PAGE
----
Today’s stren considers the third of the eight choices available to our will power to transform information into action. I have labeled it the Avoidance response because it has its origin in the primitive flight part of our fight or flight instinct.
The Avoidance mental action pathway is so powerful because it has been hardwired into our biology throughout our history. This primitive automatic innate “flight” pathway is our emergency action to run or hide from life threatening danger. In animals, it is a favored means of survival! For example, it has been shown that some species instinctively distinguish the distant shape of a predator bird from that of a safe silhouette, automatically releasing “red alert” chemicals that signal the need to run. In our (relatively) civilized society, physically running away is seldom effective. First, modern technology makes it easy to find people. Second, physical life-threatening stress is uncommon. Most people constantly face symbolic danger and “pink alert” chronic psychological stress. Thus, we learn to substitute mental means of avoidance for physical ways to “run away.” (Running away to escape a mugger is actually a problem-solving response, rather than avoidance!)
Our intelligent mind creates ingenious alternative ways to avoid discomfort. Most preserve short-term pleasure at the cost of a longer-term harmful outcome. Present feelings are often innately more powerful than objective reason. Reason lacks the force of emotion unless we teach ourselves the endorsement skills that link emotion to the intelligent action choice. The avoidance mental response pattern is discouraged because the longer-term (and sometimes the shorter-term) outcome no longer works and often is dangerous.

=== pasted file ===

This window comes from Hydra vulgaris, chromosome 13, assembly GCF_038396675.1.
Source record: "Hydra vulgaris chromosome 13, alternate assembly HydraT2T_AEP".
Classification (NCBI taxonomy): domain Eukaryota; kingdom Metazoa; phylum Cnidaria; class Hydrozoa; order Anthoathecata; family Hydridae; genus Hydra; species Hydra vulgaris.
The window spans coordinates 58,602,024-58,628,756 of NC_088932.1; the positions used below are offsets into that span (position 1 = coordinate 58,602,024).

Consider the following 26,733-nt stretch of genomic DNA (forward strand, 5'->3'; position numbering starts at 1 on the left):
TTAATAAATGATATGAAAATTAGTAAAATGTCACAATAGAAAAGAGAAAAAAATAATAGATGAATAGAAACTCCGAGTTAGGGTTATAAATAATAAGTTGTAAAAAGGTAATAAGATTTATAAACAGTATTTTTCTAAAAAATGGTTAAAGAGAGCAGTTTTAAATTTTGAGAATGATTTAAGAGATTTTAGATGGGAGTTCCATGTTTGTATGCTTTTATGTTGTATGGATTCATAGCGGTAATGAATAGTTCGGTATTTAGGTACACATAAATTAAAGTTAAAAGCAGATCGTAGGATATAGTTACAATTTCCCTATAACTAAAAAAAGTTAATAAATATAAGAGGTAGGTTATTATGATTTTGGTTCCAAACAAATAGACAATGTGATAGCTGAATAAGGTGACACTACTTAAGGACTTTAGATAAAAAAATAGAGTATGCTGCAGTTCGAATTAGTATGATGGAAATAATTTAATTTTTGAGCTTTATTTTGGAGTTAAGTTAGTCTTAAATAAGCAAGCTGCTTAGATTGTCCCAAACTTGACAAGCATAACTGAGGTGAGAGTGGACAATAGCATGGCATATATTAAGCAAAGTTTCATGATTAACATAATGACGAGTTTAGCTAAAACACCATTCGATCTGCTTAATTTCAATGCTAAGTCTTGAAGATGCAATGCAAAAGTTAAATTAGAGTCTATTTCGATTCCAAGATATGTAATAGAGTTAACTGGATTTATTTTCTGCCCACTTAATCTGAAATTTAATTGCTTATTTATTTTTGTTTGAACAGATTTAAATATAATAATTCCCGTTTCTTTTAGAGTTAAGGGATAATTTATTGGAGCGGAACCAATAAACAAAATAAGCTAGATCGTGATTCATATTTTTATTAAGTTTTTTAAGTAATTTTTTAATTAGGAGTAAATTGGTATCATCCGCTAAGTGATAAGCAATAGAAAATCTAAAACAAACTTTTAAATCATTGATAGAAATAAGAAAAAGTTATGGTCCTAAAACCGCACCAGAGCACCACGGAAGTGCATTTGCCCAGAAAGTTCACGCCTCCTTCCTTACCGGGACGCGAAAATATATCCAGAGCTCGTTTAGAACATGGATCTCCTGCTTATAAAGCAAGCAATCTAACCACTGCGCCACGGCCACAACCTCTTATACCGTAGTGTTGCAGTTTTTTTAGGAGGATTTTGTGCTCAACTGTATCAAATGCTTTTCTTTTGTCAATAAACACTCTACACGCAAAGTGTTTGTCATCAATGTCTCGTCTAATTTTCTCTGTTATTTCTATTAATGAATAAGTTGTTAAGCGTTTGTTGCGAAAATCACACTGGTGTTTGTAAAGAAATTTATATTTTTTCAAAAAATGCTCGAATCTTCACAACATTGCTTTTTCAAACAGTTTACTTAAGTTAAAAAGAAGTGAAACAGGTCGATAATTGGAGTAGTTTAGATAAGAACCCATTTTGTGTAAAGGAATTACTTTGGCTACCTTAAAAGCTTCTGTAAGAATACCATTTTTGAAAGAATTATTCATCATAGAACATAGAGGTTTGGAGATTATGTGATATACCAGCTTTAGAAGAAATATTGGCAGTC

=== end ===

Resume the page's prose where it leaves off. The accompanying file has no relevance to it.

Here are some readily observed avoidance patterns our mind substitutes for physically running:
procrastination: finding another activity to escape an unpleasant task
“socially running”: changing jobs, spouses, friends, residences, and so on
substance abuse: inappropriate use of alcohol, drugs, and food
telling lies: “It was my brother who did it.”
withdrawal: isolating oneself physically and/or emotionally
self-deception: the mind is so effective, deception is accepted as truth. For example:
denial – “I can stop drinking whenever I choose.”
rationalization – Excuses believed by the individual but no one else. “The
traffic makes me late.” “It’s because my biorhythms are off.”
paranoia – projecting our uncomfortable ideas/feelings on another.
“They don’t like me because I have pimples.”
substitution/displacement – Angry with his boss, he kicks the dog.
regression – We revert to an inappropriate pattern that previously worked.
A four year old wets himself when a new sibling gets more attention.
physical and/or psychological “illness” – Feigned or exaggerated physical and/or
mental illness may excuse one from facing a stressful reality. Becoming
Napoleon or some other powerful person is more satisfying than being “a nobody.”
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